This was also when I fell in love with Japanese food. Into my early adolescence, relatives and Japanese restaurateurs prepared for me a Western kid’s menu separate from the dishes served to the rest. This meant hamburger, pork katsu, hot dogs, bland pizza slices, bread and potato salads. Breakfast was thick slabs of toast smeared with preserves, scrambled eggs and stubby pink sausages or lean Canadian-style bacon.
But my ramen-stand success stayed with me. The instant stuff I’d had in the US for an after-school snack no longer even warranted the name. The pork-bone tonkotsu broth at street carts and narrow back-alley counters was the real thing, and I began to suspect that I’d duped myself. I’d thought that Japanese food was strange, only sometimes good, not worth much thought. The Japanese versions of those Western culinary clichés served only to me were typically bland and unsatisfying. They were missing a center.
It started with the noodles. Soba and udon became something of an obsession. Tempura and fried tofu soba, wanko soba from Morioka, where my grandparents lived, cold soba and dipping sauce, soba and daikon radish. At Japanese restaurants in the States, the flavors never seemed to gel quite right. The salty was too strong, the savory had no bottom, no soul; the sweet was bracing, saccharine.
Umami has recently become a mantra for Western (so-called) celebrity chefs. Britain’s Heston Blumenthal is an avid, pioneering proponent. Blumenthal approaches cooking with a chemist’s alchemy. Umami’s “presence is often undetectable but its impact is undeniable,” he writes. His advocacy has fueled an umami-phenom book and lecture tours, and given the flavor pride of place in British hospital recipes and even a British Airways menu.
My disenchantment with the Japan I found in America fed the conflict with my American-ness. I enjoyed the ritual of Halloween trick-or-treating, for instance, the predictable, initial fun of posing in front of the mirror, selecting and tweaking the costume, then glaring through the mask at a new self—before the banality set in. The anticlimax of joining a procession of parents and other costumed kids, some with better renditions of my own ensemble, was humiliating. And I lacked a sweet tooth; my candy always went stale. Lollipops, gob stoppers, Milky Ways, or Peanut Butter Cups—didn’t matter what it was. Once I got it, I didn’t want it.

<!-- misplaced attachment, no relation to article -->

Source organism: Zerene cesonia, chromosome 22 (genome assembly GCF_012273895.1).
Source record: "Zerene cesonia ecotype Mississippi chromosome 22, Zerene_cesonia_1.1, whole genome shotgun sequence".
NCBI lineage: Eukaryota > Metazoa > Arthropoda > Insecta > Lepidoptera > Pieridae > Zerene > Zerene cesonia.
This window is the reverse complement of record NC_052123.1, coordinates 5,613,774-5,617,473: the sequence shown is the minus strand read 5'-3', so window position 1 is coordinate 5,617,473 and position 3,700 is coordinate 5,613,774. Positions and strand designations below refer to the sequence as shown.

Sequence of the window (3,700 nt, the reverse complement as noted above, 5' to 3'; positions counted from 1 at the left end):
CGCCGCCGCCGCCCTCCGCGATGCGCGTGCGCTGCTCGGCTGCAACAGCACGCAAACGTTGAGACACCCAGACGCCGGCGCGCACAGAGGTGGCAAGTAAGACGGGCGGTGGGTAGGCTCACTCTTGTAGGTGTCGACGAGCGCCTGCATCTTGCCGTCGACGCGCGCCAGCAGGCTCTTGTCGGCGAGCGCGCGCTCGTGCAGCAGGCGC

Eating ice cream was a chore—too cold gushing into my gums, too cloying. It had no staying power.
Possession gave me pleasure, a thief’s pride. I liked seeing the colorful, branded candy wrappers in the mornings as I dressed and after I returned home from school. But I never felt like opening any of them. Whatever my father failed to pick at sat in a bag or basket on the top of my dresser until it was deemed inedible, usually by my mother, who would toss the loot into the trash.
For a while, I accepted ice cream. It seemed like the right thing to do because it made everyone else giddy. Parents, kids, coaches, bus drivers: all lit up at the approach of an ice cream shop. They licked and puckered and sucked at the stuff with animal bliss. But for me, eating ice cream was a chore—too cold gushing into my gums, too cloying. It had no staying power.
Umami is now ascribed to the essences of meats like beef and lamb and the Italian boilerplate pizza combo of tomato and cheese. It is being touted in American restaurants, even applied as a name to a burger chain that began in California and has spread to New York City. It is thought to be in almost everything, but is still often misunderstood by those who seek to demystify it. It is a taste that is best experienced without the shine of a spotlight. It is an alternative flavor that subtly fulfills. It has been referred to as the elemental life force in breast milk. In short, umami is what needn’t be said: you know it when you get it.
No surprise that in Japan, no one talks about it. Like the givens of life—the soul, love, yearning, death—umami is what binds. That’s it.
When I was fourteen, my friend Dave’s older brother bought us a bottle of gin. Dave and I brought the bottle to our favorite railway bridge. Every bitter sip burned with promise, pointing somewhere beyond our sore and skinny asses, gesturing up to the skies, beyond the menial weights of schooldays and gossip and failed private gestures. The taste made the immediate endure and also referred to what lay past that moment. That night, looking down onto the swamp and cemetery below us, I realized that ice cream did not bring me pleasure. It was a decoy; its flavor was fleeting, superficial. Alcohol lasted, at least long enough to approximate flight.